Prisco lived at 2133 First Avenue on the block adjacent to the fish store. He was nicknamed “Zoppo” (lame) after a gunfight with “Scar-faced Charlie” Pandolfi shattered his leg and left him with a permanent limp. His frequent terrorism of the neighborhood led to his nickname becoming a synonym for blackmail or brutal crimes in East Harlem. A week after his court judgement with Pasqua he was caught carrying a concealed weapon and sentenced to six months imprisonment.20


Nicolina & Frank Monaco

Following the troubles with the theatre and the closure of the fish store, the family moved back to East 109th Street. Pasqua’s daughter, Nicolina, had previously been romantically involved with the criminal Frank “Tough Chick” Monaco. Born in the US, his parents had arrived from Campania in the 1880s and settled in Harlem close to the stables. He was described as the last of a triumvirate that held the district in terror and was said to have been a “former Lieutenant of Paul Kelly in Harlem.” According to the police, the pair would frequently quarrel. Nicolina had lodged complaints against Monaco on several occasions, but the police took no action as they considered it a domestic problem.21

On October 6th, Monaco, who had recently completed his parole from Elmira reformatory, killed an acquaintance of Nicolina. He chased Michael Barbaro, a notorious horse thief, after spotting him loitering in his stables. Later that day he shot Barbaro three times after meeting him in a First Avenue saloon. Monaco was arrested and held on $5,000 bail.22

After posting bail, Monaco went to Nicolina’s home on East 109th where he was killed in a brutal and sustained attack that left him with eighteen stab wounds. Nicolina walked to the East 104th police station and calmly confessed to the murder. The police escorted her back to her residence which was found in a wild state of disorder with Monaco’s body lying on the floor. She was charged with homicide and remanded in custody by the coroner.23

Nicolina’s story was reported in the following day’s headlines. She claimed that several months back she had been assaulted by Monaco. He had taken her to Westchester to help to locate her estranged husband but had instead held her captive in a remote building for several days. Nicolina stated that she managed to escape and made her way back to Harlem. She added that she had killed Monaco for attempting to steal her family’s savings.24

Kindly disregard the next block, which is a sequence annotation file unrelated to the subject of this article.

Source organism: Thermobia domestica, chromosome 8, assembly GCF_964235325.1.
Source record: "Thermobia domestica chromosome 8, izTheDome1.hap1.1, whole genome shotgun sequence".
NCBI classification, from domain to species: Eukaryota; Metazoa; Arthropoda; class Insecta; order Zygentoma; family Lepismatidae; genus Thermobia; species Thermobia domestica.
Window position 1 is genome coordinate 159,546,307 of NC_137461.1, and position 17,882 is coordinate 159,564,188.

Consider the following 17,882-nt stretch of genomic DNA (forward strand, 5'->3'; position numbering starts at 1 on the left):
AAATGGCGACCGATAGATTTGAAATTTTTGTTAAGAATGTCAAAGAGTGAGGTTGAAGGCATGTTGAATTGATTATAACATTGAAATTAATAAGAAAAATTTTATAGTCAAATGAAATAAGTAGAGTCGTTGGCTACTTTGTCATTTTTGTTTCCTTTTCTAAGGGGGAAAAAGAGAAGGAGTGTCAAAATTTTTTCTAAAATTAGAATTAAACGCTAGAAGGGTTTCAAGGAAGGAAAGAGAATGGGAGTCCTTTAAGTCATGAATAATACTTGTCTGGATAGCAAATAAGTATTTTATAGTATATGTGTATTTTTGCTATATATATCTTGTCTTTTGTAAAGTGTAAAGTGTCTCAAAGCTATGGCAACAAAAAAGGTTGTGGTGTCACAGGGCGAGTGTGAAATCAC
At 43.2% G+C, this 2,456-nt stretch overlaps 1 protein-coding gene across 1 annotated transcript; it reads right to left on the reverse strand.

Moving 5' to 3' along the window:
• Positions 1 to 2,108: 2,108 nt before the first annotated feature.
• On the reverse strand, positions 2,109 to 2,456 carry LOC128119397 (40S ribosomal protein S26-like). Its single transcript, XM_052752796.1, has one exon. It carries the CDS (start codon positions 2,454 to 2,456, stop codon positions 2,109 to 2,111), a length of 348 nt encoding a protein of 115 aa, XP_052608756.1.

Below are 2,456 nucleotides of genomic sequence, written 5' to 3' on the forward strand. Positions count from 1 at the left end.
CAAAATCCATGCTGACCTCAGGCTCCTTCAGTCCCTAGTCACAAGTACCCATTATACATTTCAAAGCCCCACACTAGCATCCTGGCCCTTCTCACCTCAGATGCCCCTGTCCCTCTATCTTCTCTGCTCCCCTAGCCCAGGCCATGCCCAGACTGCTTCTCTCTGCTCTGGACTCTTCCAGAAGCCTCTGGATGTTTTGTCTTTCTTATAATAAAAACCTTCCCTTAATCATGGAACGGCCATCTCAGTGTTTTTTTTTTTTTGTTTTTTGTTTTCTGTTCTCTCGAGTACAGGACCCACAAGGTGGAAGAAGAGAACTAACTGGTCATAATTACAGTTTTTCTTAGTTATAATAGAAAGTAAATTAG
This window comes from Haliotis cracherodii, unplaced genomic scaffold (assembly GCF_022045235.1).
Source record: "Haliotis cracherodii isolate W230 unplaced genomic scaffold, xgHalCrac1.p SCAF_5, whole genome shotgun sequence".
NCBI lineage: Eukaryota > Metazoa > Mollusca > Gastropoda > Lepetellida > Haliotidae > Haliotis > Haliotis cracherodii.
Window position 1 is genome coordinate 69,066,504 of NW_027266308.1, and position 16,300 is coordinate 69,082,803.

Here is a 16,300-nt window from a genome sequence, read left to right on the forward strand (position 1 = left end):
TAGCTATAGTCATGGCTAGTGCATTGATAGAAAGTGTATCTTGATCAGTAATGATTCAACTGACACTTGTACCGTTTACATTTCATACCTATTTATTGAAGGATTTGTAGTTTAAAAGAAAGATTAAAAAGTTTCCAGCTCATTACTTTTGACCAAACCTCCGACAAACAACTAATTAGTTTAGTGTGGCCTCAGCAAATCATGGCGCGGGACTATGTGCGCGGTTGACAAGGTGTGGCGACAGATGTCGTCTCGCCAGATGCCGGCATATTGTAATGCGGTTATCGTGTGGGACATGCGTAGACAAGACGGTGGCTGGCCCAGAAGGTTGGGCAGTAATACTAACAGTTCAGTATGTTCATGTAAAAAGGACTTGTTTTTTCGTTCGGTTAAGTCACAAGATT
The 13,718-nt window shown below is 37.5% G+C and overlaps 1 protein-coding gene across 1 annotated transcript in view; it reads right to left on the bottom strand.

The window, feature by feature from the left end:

The authorities were doubtful of her story. After performing the autopsy at Bellevue Hospital the coroner’s physician said,

“I cannot see how it was possible for this girl to find the strength to make the prolonged fight evidenced by the man’s condition … in my opinion, no woman of her slight strength could carry through such a ferocious attack.”

An inspection of her clothing revealed they were only lightly marked but somebody involved in such a fight should have been heavily blood stained.25 She also claimed that she had required help locating her estranged husband in Westchester, but his family address was recorded on her marriage certificate.

There were also problems with her statement that she acted alone. Monaco’s body was found pinned under a 400lb safe that she could not have moved by herself. A witness who passed the apartment before the murder recalled seeing four hats placed on a table, but they had all later vanished. The police thought Nicolina was shielding the real killers. They suspected she had lured Monaco to her apartment where he was murdered in revenge for shooting Barbaro the horse thief. Despite their concerns, the coroner’s court acquitted Nicolina and she returned home.26

The policeman who had taken Nicolina’s statement re-told the story in 1951.  Describing Nicolina as a pleasant and mild-mannered daughter of fish-store owner, he claimed she had lured Monaco to her home using “cooing words” where he was killed for attempting to extort her mother.27